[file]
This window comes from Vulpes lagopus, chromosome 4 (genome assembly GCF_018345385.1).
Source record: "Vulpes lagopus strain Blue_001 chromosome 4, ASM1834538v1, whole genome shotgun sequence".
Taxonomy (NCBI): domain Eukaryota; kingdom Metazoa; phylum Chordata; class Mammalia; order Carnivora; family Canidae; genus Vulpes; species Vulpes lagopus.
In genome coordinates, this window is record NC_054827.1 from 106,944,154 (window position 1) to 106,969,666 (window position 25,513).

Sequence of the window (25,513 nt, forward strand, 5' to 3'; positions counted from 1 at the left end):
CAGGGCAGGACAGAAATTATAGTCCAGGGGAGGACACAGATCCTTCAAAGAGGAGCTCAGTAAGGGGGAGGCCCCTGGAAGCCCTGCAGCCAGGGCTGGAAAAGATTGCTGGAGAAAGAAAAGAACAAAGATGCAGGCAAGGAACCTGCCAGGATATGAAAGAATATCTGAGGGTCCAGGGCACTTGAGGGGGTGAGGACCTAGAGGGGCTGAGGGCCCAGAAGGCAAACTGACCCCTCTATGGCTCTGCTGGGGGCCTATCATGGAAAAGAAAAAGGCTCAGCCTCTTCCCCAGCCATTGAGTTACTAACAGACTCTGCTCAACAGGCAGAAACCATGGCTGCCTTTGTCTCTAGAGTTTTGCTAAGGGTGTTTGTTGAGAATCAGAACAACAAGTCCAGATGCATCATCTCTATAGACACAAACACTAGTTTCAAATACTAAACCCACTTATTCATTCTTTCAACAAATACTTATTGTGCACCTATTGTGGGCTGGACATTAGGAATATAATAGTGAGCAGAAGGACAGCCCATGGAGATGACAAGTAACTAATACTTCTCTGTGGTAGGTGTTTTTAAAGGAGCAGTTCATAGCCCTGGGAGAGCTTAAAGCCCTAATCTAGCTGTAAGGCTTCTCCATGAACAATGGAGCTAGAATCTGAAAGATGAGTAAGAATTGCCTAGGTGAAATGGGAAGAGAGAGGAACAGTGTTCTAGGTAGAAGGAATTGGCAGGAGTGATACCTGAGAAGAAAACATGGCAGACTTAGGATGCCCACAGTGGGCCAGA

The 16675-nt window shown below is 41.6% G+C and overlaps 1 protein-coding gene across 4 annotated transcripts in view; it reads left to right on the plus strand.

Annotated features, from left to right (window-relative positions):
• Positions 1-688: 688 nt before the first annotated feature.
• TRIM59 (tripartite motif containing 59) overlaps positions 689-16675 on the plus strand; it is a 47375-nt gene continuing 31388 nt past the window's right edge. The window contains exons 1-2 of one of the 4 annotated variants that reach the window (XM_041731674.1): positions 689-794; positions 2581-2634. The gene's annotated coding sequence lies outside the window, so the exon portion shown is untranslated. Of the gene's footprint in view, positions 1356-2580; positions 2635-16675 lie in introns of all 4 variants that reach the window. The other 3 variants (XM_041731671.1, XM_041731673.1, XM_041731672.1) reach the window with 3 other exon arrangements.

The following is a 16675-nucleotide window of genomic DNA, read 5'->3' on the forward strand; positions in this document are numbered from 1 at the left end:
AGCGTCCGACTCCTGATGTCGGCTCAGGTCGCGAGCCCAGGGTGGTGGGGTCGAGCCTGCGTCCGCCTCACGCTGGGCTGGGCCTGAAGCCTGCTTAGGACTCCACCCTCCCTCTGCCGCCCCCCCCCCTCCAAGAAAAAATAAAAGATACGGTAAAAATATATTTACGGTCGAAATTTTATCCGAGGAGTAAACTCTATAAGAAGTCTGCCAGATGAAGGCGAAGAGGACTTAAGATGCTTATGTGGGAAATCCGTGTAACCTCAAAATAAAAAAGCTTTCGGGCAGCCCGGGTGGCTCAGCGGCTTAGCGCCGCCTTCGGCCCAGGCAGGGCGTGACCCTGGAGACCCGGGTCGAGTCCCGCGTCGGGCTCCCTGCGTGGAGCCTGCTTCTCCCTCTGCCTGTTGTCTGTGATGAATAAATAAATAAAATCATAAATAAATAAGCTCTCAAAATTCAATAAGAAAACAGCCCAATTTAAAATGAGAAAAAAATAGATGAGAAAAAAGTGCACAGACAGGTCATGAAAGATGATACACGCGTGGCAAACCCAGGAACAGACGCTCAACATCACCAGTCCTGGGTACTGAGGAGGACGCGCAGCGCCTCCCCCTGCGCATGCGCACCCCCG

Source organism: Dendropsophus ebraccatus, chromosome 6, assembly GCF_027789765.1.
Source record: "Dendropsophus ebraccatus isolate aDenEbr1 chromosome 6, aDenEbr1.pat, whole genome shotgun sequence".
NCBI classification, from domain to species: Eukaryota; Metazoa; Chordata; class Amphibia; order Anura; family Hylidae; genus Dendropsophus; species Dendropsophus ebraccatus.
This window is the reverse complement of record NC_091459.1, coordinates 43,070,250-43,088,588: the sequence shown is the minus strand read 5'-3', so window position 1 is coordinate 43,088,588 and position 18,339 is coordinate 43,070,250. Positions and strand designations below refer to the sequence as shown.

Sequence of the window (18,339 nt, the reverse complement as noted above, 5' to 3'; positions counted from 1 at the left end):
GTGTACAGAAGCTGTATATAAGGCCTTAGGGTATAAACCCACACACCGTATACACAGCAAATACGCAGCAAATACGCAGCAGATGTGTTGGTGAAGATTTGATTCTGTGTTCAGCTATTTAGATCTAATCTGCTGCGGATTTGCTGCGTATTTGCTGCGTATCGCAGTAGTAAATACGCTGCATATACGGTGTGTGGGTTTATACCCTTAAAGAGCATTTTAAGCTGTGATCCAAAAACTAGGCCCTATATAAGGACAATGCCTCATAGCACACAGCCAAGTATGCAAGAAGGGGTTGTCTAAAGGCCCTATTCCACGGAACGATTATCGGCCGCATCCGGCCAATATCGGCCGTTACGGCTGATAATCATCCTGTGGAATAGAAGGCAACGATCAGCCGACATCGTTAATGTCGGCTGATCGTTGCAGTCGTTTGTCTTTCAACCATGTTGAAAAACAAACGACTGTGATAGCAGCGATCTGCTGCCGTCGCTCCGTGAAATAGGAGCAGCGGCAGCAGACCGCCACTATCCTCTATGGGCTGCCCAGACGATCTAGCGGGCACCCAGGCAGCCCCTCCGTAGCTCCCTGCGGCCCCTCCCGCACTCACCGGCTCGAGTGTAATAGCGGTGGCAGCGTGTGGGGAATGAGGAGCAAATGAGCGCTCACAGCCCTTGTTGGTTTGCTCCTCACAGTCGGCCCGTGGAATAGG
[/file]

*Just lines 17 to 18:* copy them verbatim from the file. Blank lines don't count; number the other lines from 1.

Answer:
Sequence of the window (18,339 nt, the reverse complement as noted above, 5' to 3'; positions counted from 1 at the left end):
GTGTACAGAAGCTGTATATAAGGCCTTAGGGTATAAACCCACACACCGTATACACAGCAAATACGCAGCAAATACGCAGCAGATGTGTTGGTGAAGATTTGATTCTGTGTTCAGCTATTTAGATCTAATCTGCTGCGGATTTGCTGCGTATTTGCTGCGTATCGCAGTAGTAAATACGCTGCATATACGGTGTGTGGGTTTATACCCTTAAAGAGCATTTTAAGCTGTGATCCAAAAACTAGGCCCTATATAAGGACAATGCCTCATAGCACACAGCCAAGTATGCAAGAAGGGGTTGTCTAAAGGCCCTATTCCACGGAACGATTATCGGCCGCATCCGGCCAATATCGGCCGTTACGGCTGATAATCATCCTGTGGAATAGAAGGCAACGATCAGCCGACATCGTTAATGTCGGCTGATCGTTGCAGTCGTTTGTCTTTCAACCATGTTGAAAAACAAACGACTGTGATAGCAGCGATCTGCTGCCGTCGCTCCGTGAAATAGGAGCAGCGGCAGCAGACCGCCACTATCCTCTATGGGCTGCCCAGACGATCTAGCGGGCACCCAGGCAGCCCCTCCGTAGCTCCCTGCGGCCCCTCCCGCACTCACCGGCTCGAGTGTAATAGCGGTGGCAGCGTGTGGGGAATGAGGAGCAAATGAGCGCTCACAGCCCTTGTTGGTTTGCTCCTCACAGTCGGCCCGTGGAATAGG